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By Samantha Hissong

Not long ago, Lewis Capaldi was just an average guy, gigging in Scottish pubs, having a pint and a laugh. And then everything changed—except for the laughs; he’s still got a wicked sense of humor that he’s now known for. This year, his critically acclaimed debut album, Divinely Uninspired to a Hellish Extent, became the fastest-selling U.K. debut of 2019. And breakout single “Someone You Loved” spent a nearly unprecedented seven weeks at #1 in the U.K. With the help of Steve Barnett’s Capitol, the dynamic balladeer’s becoming a household name in the U.S. Ed Sheeran, who even gifted Capaldi a tracksuit as part of a running joke, recently brought him out as an opener. Capaldi’s formed a tight friendship with Niall Horan. And earlier this summer, he found himself lunching with Elton John, who’s referred to him as “the next British superstar.”

How does such a hilarious human write such heart-wrenching songs?
[Laughs] I don’t know. Just seething pain underneath all the time? Laughing through the pain? No, I always say no one is one way all the time. I’m very rarely a sad person and very rarely a serious person, so it’s good to have the music to do that. This is my outlet for that sort of stuff, and then I just stick to pube jokes and toilet humor. It’s honestly one of those things that I haven’t really thought about until recently. I just thought I was making some songs. So maybe, for album two, what I’ll do is go and make all happy songs.

Your life has changed drastically in a relatively short amount of time. How do you feel amid the whirlwind?
It’s fucking mental. You can’t take it too seriously, because it’s next-level crazy. The only way I can try and make sense of it is by having a laugh with it and taking it for what it is.

That’s a very nice thing to say; that I was “lunching with Elton.” We were having a conversation, and at one point, I was showing him music on an iPad, and he’d show me songs. And maybe every 10 minutes, I’d look up and think, “Holy fuck, I’m talking to Elton John.” There’d be this realization over and over again. Mental.

This August, you said you had some of the best nights of your life in Edinburgh with thousands of people belting back your lyrics two nights in a row. What was going through your head?
At the time, especially on the first night, I was thinking, “I really have to go to the bathroom; I really have to pee.” Actually, when I hit one of the higher notes—and I’m not afraid to tell you this, ’cause we’ve known each other quite some time now—I peed myself a little bit. I swear to God. Not like a full pee, but a little trickle for sure. I thought, “Oh, fuck.” I’m trying to stay hydrated, you see. It’s good for you, good for your skin. It’s not conducive to singing in front of thousands of people, though, because you will piss yourself.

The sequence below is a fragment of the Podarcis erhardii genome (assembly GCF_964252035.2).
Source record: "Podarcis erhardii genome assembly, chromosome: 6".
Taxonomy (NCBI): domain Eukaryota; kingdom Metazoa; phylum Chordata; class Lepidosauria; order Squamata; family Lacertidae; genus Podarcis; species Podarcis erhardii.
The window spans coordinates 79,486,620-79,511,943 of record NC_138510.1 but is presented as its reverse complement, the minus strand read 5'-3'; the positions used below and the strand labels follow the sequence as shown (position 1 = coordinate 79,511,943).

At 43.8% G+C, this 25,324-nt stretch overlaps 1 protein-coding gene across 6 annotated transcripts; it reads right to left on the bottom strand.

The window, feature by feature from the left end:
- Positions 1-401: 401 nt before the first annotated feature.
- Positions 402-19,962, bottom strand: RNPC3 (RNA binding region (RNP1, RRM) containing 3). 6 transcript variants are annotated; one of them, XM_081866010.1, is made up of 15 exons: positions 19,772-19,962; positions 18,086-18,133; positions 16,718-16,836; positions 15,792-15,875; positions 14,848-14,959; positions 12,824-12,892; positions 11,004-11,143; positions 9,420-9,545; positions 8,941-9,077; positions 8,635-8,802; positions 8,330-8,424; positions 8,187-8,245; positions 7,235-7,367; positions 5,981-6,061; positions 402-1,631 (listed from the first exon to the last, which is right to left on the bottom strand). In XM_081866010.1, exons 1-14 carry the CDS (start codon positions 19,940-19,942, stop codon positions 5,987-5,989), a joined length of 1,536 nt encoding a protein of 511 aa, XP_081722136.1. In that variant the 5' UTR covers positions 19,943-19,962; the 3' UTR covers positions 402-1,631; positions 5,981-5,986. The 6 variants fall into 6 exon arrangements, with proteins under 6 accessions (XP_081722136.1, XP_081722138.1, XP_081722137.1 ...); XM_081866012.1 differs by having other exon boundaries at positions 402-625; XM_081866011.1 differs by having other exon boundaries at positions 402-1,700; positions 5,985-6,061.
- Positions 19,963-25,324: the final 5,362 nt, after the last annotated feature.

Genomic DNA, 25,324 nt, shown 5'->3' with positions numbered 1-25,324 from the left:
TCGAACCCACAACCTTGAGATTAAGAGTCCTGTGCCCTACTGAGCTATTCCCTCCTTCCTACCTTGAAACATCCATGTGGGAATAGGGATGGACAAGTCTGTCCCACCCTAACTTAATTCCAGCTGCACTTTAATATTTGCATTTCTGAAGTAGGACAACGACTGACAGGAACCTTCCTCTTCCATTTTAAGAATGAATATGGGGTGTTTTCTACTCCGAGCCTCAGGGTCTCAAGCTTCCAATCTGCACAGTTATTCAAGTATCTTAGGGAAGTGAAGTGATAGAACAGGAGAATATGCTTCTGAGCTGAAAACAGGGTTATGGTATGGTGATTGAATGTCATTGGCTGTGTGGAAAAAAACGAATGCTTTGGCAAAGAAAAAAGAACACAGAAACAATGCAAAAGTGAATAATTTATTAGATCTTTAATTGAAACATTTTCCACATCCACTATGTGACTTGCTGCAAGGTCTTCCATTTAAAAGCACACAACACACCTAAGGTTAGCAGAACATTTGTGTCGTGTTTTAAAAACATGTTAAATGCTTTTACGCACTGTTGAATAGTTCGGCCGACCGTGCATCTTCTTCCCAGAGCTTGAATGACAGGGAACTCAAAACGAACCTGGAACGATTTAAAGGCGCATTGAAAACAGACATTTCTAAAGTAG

But when people sing the songs, it’s crazy and bizarre. It’s a wall of love from people. When 6,000 people are singing your song, that’s the closest I’ve come to thinking I’ve made it. And I don’t even fully think that. In retrospect, when I watch the clips on my Instagram, it feels very weird to know that it’s me on stage—that it’s my song. It almost feels like the last two years have been happening to someone else, and I’m just watching. But it’s incredible.

What has been the most surreal moment thus far?
Noel Gallagher said I was shite and that my music was terrible. For me, that’s a moment. Like, “What the fuck?!” I was buzzing. I was so excited! Fuckin’ hell! Noel Gallagher thinks I’m shit! It’s hilarious. I say that to people and they kind of roll their eyes a bit, but, genuinely, I grew up obsessed with Oasis. He always slags people off, but this time, it was me.

Also, we did Glastonbury—shortly after that happened, actually—and walking out to that many people was amazing. My manager said that they reckon there were about 60,000 people watching my set, which is fucking mental. I never ever expected to get to a point where I was playing shows outside of Scotland—let alone Glastonbury, on the second-biggest stage there.

Did you ever expect this chart-topping, record-breaking success?
Uh, no. I didn’t have a fucking clue. And I never saw myself as someone who was big, even when I signed a record deal. I never saw myself as someone who’d have singles in the Top 40 or whatever.

I don’t think it’ll ever happen again my career; I’m not worried about that. It’s so fucking weird, but you get on with it. People ask if I knew “Someone You Loved” was going to be a hit when I wrote it, and I’m always shocked; I didn’t have a fucking clue. I don’t know what I’m doing—I’m guessing at all of this, and it’s been an interesting few years. It could’ve just as easily not gone my way. I was in the right place at the right time—I got lucky—so I’m just gonna go with it.

In the music world, Grammy consideration is perhaps the surrealest of the surreal. What do the Grammys mean to you? Did you watch them growing up?
Of course, I watched them. I feel like any music fan growing up watches the Grammys. It’s the music industry saying, “We hear you, we rate you and we think you’re good.” And for me, that’s a big part of it. It’s nice to know that people in the music industry think I could be around for a long time. It’s a seal of approval.